Real estate values can have a wide divergence depending on property location, condition, age, the economy, and current market conditions. Because so many of these circumstances change on a continuous basis, the market conditions and values in the spring market may be significantly different eight months later. That is why understanding the things that drive real estate markets can be vital in knowing when to buy or sell a home.
Things That Drive a Strong Real Estate Market
As with any industry, supply and demand are the main driving factors for real estate. While national and state economic conditions play a role in real estate markets, regional and local markets also play a role. Supply and demand can also experience variations based on local weather conditions.
While some parts of a state may be in the midst of a slow real estate market, a local employer who is expanding and hiring hundreds of people or new high-grade shopping construction can drive local real estate markets to go higher. These types of upticks in sales can happen at any time of year and may show a steady market even during the traditional off seasons for other state regions.
Lower sales can also be evident if a region of a state is experiencing significant layoffs, local government corruption, an uptick in local crime, or other community problems. These can have both short term and long term ramifications for real estate values and sales.
New Construction Markets
Unlike the traditional real estate markets that can show wide swings in activity, the new home construction industry rarely sees as much volatility unless a major event happens that shifts the local or national economic conditions. Because the process for building new homes is extensive, many subdivisions have pre-construction sales before construction begins. In addition, buyers often have more flexibility around occupancy dates for new construction, which allows for a steadier marketplace.
General Real Estate Market Trends
In general, peak buying seasons for the real estate market are spring and summer. Because the weather is generally much more favorable in these two seasons with fewer weather extremes, they are the most popular for buying and selling.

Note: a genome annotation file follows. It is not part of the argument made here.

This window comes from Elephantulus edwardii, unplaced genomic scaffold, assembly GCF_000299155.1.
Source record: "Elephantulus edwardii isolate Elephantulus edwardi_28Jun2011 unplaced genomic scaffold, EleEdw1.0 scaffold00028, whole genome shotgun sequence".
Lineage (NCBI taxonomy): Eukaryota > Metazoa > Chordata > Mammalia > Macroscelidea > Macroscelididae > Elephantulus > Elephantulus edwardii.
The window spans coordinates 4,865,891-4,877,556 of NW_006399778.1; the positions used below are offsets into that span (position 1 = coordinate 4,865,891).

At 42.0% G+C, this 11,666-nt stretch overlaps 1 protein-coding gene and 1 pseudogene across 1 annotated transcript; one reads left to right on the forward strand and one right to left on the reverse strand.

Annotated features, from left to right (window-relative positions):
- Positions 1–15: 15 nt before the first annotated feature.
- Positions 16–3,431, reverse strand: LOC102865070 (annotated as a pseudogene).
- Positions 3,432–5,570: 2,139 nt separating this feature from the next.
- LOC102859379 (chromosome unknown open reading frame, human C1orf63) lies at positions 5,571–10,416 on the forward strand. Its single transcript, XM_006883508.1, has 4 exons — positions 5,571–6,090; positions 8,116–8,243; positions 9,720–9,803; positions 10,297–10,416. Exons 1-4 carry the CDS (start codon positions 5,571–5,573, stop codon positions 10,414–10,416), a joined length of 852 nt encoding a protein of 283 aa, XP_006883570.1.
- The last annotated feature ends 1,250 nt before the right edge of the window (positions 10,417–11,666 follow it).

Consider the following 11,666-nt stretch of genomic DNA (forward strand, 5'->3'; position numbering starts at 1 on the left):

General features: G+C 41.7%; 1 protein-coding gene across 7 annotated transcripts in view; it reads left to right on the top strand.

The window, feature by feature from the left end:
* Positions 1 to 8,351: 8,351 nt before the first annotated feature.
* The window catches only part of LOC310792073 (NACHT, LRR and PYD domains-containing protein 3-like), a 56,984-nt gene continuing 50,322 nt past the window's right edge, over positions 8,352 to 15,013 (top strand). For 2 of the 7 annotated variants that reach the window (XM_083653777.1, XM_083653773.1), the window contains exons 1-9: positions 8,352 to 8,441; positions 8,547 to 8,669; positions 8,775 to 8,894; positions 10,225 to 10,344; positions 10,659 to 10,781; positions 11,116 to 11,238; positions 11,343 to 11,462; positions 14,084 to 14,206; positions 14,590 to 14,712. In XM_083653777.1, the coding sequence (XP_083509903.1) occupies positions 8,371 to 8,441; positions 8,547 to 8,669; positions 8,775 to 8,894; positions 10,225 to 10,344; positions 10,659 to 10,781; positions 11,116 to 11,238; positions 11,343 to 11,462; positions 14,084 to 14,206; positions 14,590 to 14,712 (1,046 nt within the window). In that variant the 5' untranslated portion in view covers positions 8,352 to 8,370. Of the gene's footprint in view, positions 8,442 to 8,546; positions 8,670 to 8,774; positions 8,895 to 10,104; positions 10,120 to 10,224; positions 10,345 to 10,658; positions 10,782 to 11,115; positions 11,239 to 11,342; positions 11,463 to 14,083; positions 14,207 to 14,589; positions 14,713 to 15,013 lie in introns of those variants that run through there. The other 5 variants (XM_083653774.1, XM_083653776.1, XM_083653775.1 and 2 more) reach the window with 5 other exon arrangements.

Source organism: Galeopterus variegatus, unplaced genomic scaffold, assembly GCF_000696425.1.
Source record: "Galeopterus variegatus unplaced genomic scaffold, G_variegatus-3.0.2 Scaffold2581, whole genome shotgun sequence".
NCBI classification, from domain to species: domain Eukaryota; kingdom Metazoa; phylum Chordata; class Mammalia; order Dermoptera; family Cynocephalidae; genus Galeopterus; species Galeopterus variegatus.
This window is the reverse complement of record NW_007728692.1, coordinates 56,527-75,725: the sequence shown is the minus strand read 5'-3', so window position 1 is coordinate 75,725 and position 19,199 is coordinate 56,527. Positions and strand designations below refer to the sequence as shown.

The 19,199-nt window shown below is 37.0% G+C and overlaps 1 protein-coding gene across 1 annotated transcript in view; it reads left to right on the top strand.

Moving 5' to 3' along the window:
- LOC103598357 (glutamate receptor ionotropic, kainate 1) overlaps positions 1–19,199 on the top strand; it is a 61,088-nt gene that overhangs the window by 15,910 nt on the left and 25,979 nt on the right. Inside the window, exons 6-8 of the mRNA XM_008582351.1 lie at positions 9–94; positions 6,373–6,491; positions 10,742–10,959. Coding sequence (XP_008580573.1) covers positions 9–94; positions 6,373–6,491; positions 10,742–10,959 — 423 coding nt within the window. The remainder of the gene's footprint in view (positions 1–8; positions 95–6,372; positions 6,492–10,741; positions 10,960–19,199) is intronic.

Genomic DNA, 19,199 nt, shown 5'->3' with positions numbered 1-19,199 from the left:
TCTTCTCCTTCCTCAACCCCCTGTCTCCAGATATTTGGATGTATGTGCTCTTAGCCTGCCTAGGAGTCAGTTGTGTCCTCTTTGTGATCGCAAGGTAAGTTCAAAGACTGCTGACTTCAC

The spring and fall seasons are also often very favorable for moving conditions since the weather I change makes people more active. The summer is a peak time for personal vacations, and the winter is cram-packed with holidays and less daylight, which makes it a much less favorable time to move into a new home or sell a home.
While in most cases, the summer is a slower real estate market; there are exceptions to this rule. Areas that are located around tourist areas or natural vacation spots such as lakes or the ocean can be very busy in the summer. Additionally, if the weather is particularly cooler during the summer months, activity may pick up coinciding with more favorable conditions to be outside. Summer months allow for longer hours in the day for viewing or showing houses.
Time to Buy versus Time to Sell
As a buyer, off seasons can have greater advantages for negotiating. If the seller has had the home on the market for a while and they are motivated to sell because of a relocation, retirement, home purchase contract, or other personal reasons, they may be more apt to negotiate a favorable selling package to a buyer. Off-season markets are usually the best time to try to buy a home when the buyer needs more flexibility with certain terms and conditions.
As a seller, placing a home on the market just before the beginning of the busier seasons is usually a wise decision. If the home is priced just slightly above the market, it should sell quicker with some minor negotiating. Significant overpricing can create missed opportunities since buyers may not even put the property on their viewing list if it is too far above the general marketplace.